By John Ikani
Fresh initiatives presented by Egypt to bring an end to the conflict in Gaza encompass a lasting ceasefire, a gradual Israeli retreat from the coastal region, and a proposed exchange of detainees and hostages, starting with the release of civilians currently held by Hamas.
The draft, revealed to The National on Wednesday, represents the latest effort by Egyptian mediators after a previous version failed to gain traction in the 12-week-long conflict.
While aligning with reports from Egyptian security sources, this draft introduces additional specifics not found in previous leaks. It appears tailored to address initial reservations expressed by Hamas, Israel, and the Palestinian Authority.
The initial phase of the plan outlines a ‘humanitarian deal’ spanning 10 days following a two-day truce, during which both sides will negotiate the release of hostages and prisoners indirectly.
Egyptian, American, and Qatari mediators will facilitate these talks in Egypt. Simultaneously, a comprehensive cessation of hostilities, including Israel’s aerial activities, will be observed.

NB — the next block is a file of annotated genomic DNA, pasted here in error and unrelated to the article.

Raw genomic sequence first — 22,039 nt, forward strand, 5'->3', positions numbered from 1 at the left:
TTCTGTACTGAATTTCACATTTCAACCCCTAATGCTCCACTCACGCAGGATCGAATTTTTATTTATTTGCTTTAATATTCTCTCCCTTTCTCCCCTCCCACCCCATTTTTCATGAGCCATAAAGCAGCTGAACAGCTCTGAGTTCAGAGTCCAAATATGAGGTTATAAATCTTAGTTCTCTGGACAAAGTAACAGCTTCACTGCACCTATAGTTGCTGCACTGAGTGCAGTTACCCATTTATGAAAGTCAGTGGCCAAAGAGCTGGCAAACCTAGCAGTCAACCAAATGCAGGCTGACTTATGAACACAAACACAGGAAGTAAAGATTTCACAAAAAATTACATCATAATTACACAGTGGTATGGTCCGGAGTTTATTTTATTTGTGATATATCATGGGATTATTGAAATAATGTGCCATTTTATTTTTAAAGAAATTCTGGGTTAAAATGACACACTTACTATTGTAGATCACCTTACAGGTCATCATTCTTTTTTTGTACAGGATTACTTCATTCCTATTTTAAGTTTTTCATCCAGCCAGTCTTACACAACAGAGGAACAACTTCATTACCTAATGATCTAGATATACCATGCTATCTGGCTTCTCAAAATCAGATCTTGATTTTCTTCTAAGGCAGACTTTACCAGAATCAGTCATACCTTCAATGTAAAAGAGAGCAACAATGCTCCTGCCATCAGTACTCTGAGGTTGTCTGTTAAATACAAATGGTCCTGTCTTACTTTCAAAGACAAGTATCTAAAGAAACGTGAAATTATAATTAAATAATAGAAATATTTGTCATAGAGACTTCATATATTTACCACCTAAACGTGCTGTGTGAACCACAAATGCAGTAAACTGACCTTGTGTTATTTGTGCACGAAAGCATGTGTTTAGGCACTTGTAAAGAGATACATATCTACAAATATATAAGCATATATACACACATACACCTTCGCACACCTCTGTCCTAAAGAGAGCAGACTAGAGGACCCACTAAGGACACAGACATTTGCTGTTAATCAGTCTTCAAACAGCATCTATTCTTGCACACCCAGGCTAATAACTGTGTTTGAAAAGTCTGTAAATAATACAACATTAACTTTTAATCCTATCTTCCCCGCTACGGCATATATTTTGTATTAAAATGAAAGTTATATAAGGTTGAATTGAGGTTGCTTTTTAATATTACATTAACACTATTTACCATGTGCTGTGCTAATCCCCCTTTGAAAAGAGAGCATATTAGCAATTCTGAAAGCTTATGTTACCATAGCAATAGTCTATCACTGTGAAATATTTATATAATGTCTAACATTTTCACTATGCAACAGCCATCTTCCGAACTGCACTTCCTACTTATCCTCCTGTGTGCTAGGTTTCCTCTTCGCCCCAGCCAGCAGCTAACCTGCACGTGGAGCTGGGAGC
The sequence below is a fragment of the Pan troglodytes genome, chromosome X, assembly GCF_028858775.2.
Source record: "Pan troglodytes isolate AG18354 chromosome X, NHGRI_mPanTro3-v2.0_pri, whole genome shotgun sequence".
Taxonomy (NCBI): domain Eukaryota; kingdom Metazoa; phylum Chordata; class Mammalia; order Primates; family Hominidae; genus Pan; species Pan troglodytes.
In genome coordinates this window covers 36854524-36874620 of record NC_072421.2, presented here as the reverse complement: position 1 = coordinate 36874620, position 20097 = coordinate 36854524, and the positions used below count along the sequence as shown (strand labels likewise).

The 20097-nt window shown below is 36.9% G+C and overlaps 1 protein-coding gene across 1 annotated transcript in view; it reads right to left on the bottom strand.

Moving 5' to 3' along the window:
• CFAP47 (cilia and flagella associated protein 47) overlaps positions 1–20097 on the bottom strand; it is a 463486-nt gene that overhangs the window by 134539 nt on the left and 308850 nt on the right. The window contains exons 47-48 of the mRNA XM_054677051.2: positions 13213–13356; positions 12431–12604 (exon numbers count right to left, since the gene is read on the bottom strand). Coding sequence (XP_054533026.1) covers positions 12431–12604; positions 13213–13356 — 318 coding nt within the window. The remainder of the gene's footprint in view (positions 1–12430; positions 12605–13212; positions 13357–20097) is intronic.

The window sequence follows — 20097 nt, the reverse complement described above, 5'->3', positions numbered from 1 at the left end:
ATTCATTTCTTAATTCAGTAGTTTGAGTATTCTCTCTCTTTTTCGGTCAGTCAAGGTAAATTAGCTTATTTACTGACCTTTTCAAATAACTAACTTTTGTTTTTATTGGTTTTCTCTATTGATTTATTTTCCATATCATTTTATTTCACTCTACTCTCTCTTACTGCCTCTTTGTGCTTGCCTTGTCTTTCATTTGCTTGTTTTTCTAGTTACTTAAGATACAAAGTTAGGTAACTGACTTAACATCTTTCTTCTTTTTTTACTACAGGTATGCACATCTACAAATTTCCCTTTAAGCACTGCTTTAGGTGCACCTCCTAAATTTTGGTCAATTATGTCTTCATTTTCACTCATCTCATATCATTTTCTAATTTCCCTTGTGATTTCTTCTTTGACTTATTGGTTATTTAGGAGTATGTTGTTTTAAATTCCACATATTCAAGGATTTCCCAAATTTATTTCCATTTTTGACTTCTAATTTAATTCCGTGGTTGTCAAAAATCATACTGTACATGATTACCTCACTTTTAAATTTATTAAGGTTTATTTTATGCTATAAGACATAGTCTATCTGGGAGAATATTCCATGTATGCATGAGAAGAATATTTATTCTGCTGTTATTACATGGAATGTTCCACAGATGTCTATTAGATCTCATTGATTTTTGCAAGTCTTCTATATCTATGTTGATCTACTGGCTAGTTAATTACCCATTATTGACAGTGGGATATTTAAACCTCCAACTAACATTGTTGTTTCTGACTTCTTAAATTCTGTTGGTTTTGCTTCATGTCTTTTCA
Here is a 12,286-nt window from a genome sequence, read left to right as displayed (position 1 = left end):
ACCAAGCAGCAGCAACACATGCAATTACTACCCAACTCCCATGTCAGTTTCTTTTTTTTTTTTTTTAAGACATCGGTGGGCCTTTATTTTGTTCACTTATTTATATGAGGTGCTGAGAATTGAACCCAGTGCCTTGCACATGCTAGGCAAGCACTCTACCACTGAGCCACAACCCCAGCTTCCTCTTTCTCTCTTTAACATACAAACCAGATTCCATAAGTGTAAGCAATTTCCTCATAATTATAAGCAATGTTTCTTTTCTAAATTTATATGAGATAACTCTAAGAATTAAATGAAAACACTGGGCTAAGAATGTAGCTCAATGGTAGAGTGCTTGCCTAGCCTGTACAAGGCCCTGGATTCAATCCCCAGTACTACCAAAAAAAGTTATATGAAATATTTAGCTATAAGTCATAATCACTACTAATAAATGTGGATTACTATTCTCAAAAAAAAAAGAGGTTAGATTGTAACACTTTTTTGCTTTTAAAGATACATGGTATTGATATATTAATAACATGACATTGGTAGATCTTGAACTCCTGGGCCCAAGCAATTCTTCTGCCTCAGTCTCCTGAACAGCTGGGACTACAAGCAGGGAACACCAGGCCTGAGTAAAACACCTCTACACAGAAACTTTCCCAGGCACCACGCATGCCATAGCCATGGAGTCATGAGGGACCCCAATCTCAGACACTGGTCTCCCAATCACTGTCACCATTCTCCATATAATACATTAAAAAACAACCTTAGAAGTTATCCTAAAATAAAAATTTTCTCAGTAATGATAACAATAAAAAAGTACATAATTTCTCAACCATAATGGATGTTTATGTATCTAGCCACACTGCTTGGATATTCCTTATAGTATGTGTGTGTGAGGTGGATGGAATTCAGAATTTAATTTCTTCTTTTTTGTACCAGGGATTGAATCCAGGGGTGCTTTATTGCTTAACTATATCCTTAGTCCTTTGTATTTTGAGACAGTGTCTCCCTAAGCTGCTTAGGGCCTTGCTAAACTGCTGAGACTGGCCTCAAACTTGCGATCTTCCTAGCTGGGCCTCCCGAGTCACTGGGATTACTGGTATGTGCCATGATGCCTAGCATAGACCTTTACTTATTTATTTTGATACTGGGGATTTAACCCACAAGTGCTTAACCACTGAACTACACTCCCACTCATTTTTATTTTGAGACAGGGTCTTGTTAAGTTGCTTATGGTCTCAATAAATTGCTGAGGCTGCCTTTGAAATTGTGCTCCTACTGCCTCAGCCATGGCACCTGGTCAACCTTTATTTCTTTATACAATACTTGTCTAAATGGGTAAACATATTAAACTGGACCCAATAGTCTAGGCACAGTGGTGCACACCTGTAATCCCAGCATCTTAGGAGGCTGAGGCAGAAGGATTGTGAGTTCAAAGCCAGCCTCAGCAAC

Hamas is expected to release women, the elderly, children, and ailing hostages in exchange for a proportional number of Palestinians to be freed from Israeli prisons.
Moving into the second phase, the plan calls for the Israeli forces’ withdrawal from urban areas in Gaza within a one-month timeframe.
During this period, Israel and Hamas will negotiate the release of all military personnel held by Hamas, as well as the freedom of a specified number of Palestinian prisoners.
According to Egyptian officials, this revised draft omits certain details leaked by security sources, such as Hamas relinquishing control of Gaza, the exact number of hostages and prisoners to be released, and the post-conflict fate of Gaza.
The draft also designates a monitoring role to Egypt, the United States, and Qatar for overseeing the plan’s implementation. However, officials caution that the text is subject to further amendments based on the stakeholders’ evolving positions.
While the Egyptian proposals are seen as a positive development, the U.S. remains sceptical about their potential for a breakthrough, according to officials.
The situation remains fluid, with ongoing deliberations and potential modifications to address the concerns of all parties involved.